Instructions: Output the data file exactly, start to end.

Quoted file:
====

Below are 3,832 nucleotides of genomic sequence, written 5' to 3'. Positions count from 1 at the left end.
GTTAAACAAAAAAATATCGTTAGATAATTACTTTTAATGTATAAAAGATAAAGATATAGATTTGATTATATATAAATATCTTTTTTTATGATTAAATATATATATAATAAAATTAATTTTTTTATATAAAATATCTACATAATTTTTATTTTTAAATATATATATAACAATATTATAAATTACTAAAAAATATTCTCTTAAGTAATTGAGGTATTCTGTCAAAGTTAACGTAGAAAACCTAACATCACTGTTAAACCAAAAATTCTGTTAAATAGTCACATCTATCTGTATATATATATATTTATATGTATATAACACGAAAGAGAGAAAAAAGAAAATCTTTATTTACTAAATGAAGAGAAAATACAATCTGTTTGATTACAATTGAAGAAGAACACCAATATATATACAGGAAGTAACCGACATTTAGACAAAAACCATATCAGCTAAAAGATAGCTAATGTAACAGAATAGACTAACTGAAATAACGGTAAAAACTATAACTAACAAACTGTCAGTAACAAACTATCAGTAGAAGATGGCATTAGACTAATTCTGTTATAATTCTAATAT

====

Below are 3,832 nucleotides of genomic sequence, written 5' to 3'. Positions count from 1 at the left end.
GTTAAACAAAAAAATATCGTTAGATAATTACTTTTAATGTATAAAAGATAAAGATATAGATTTGATTATATATAAATATCTTTTTTTATGATTAAATATATATATAATAAAATTAATTTTTTTATATAAAATATCTACATAATTTTTATTTTTAAATATATATATAACAATATTATAAATTACTAAAAAATATTCTCTTAAGTAATTGAGGTATTCTGTCAAAGTTAACGTAGAAAACCTAACATCACTGTTAAACCAAAAATTCTGTTAAATAGTCACATCTATCTGTATATATATATATTTATATGTATATAACACGAAAGAGAGAAAAAAGAAAATCTTTATTTACTAAATGAAGAGAAAATACAATCTGTTTGATTACAATTGAAGAAGAACACCAATATATATACAGGAAGTAACCGACATTTAGACAAAAACCATATCAGCTAAAAGATAGCTAATGTAACAGAATAGACTAACTGAAATAACGGTAAAAACTATAACTAACAAACTGTCAGTAACAAACTATCAGTAGAAGATGGCATTAGACTAATTCTGTTATAATTCTAATAT